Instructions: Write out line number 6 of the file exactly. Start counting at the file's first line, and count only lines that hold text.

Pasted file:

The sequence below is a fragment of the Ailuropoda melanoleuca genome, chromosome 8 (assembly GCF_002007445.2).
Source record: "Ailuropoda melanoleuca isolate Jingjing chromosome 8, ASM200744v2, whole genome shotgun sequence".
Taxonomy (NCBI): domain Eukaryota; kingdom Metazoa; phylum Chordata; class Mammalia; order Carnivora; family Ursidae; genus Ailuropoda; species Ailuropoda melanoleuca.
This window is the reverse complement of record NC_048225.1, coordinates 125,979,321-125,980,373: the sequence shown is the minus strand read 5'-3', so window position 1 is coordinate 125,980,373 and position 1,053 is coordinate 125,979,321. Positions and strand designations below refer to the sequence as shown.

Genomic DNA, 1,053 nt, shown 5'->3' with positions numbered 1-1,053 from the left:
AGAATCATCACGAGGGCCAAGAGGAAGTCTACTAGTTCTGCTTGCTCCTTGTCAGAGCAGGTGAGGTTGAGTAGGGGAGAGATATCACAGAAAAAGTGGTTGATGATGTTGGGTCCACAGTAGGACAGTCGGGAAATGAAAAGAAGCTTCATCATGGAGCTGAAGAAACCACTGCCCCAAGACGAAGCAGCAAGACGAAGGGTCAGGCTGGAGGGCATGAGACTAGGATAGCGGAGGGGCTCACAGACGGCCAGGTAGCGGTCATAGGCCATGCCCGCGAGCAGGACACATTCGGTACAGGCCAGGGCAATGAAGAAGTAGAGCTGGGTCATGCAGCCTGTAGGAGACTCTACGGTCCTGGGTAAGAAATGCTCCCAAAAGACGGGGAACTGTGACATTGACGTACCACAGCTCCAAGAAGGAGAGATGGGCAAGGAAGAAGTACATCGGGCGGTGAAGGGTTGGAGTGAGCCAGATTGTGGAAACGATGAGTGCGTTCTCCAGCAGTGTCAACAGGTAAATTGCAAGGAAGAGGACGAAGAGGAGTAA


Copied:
AGAATCATCACGAGGGCCAAGAGGAAGTCTACTAGTTCTGCTTGCTCCTTGTCAGAGCAGGTGAGGTTGAGTAGGGGAGAGATATCACAGAAAAAGTGGTTGATGATGTTGGGTCCACAGTAGGACAGTCGGGAAATGAAAAGAAGCTTCATCATGGAGCTGAAGAAACCACTGCCCCAAGACGAAGCAGCAAGACGAAGGGTCAGGCTGGAGGGCATGAGACTAGGATAGCGGAGGGGCTCACAGACGGCCAGGTAGCGGTCATAGGCCATGCCCGCGAGCAGGACACATTCGGTACAGGCCAGGGCAATGAAGAAGTAGAGCTGGGTCATGCAGCCTGTAGGAGACTCTACGGTCCTGGGTAAGAAATGCTCCCAAAAGACGGGGAACTGTGACATTGACGTACCACAGCTCCAAGAAGGAGAGATGGGCAAGGAAGAAGTACATCGGGCGGTGAAGGGTTGGAGTGAGCCAGATTGTGGAAACGATGAGTGCGTTCTCCAGCAGTGTCAACAGGTAAATTGCAAGGAAGAGGACGAAGAGGAGTAA